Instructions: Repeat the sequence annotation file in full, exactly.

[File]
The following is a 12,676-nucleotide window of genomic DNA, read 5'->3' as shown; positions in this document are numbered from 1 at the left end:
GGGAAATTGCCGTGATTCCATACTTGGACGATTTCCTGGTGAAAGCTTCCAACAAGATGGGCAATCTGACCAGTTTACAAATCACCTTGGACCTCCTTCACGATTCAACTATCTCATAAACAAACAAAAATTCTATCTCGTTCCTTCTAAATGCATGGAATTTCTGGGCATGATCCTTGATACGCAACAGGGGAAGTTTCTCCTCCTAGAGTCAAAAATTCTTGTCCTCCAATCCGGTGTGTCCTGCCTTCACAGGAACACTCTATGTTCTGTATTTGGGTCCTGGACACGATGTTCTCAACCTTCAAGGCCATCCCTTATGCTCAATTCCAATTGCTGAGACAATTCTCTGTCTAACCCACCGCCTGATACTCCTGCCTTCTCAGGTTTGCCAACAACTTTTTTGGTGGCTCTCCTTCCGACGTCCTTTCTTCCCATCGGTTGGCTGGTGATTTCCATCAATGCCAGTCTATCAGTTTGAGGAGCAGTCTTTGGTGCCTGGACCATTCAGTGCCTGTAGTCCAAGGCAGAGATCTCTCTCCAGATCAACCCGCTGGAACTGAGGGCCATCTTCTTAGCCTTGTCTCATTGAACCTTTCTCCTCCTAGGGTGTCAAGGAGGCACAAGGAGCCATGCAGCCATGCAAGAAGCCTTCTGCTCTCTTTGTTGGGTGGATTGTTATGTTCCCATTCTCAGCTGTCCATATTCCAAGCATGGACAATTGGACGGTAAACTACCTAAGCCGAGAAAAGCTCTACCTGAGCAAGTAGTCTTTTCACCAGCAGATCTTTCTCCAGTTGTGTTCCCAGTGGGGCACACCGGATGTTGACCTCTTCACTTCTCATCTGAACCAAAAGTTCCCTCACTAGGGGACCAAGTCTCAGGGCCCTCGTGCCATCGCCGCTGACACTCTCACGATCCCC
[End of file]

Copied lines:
The following is a 12,676-nucleotide window of genomic DNA, read 5'->3' as shown; positions in this document are numbered from 1 at the left end:
GGGAAATTGCCGTGATTCCATACTTGGACGATTTCCTGGTGAAAGCTTCCAACAAGATGGGCAATCTGACCAGTTTACAAATCACCTTGGACCTCCTTCACGATTCAACTATCTCATAAACAAACAAAAATTCTATCTCGTTCCTTCTAAATGCATGGAATTTCTGGGCATGATCCTTGATACGCAACAGGGGAAGTTTCTCCTCCTAGAGTCAAAAATTCTTGTCCTCCAATCCGGTGTGTCCTGCCTTCACAGGAACACTCTATGTTCTGTATTTGGGTCCTGGACACGATGTTCTCAACCTTCAAGGCCATCCCTTATGCTCAATTCCAATTGCTGAGACAATTCTCTGTCTAACCCACCGCCTGATACTCCTGCCTTCTCAGGTTTGCCAACAACTTTTTTGGTGGCTCTCCTTCCGACGTCCTTTCTTCCCATCGGTTGGCTGGTGATTTCCATCAATGCCAGTCTATCAGTTTGAGGAGCAGTCTTTGGTGCCTGGACCATTCAGTGCCTGTAGTCCAAGGCAGAGATCTCTCTCCAGATCAACCCGCTGGAACTGAGGGCCATCTTCTTAGCCTTGTCTCATTGAACCTTTCTCCTCCTAGGGTGTCAAGGAGGCACAAGGAGCCATGCAGCCATGCAAGAAGCCTTCTGCTCTCTTTGTTGGGTGGATTGTTATGTTCCCATTCTCAGCTGTCCATATTCCAAGCATGGACAATTGGACGGTAAACTACCTAAGCCGAGAAAAGCTCTACCTGAGCAAGTAGTCTTTTCACCAGCAGATCTTTCTCCAGTTGTGTTCCCAGTGGGGCACACCGGATGTTGACCTCTTCACTTCTCATCTGAACCAAAAGTTCCCTCACTAGGGGACCAAGTCTCAGGGCCCTCGTGCCATCGCCGCTGACACTCTCACGATCCCC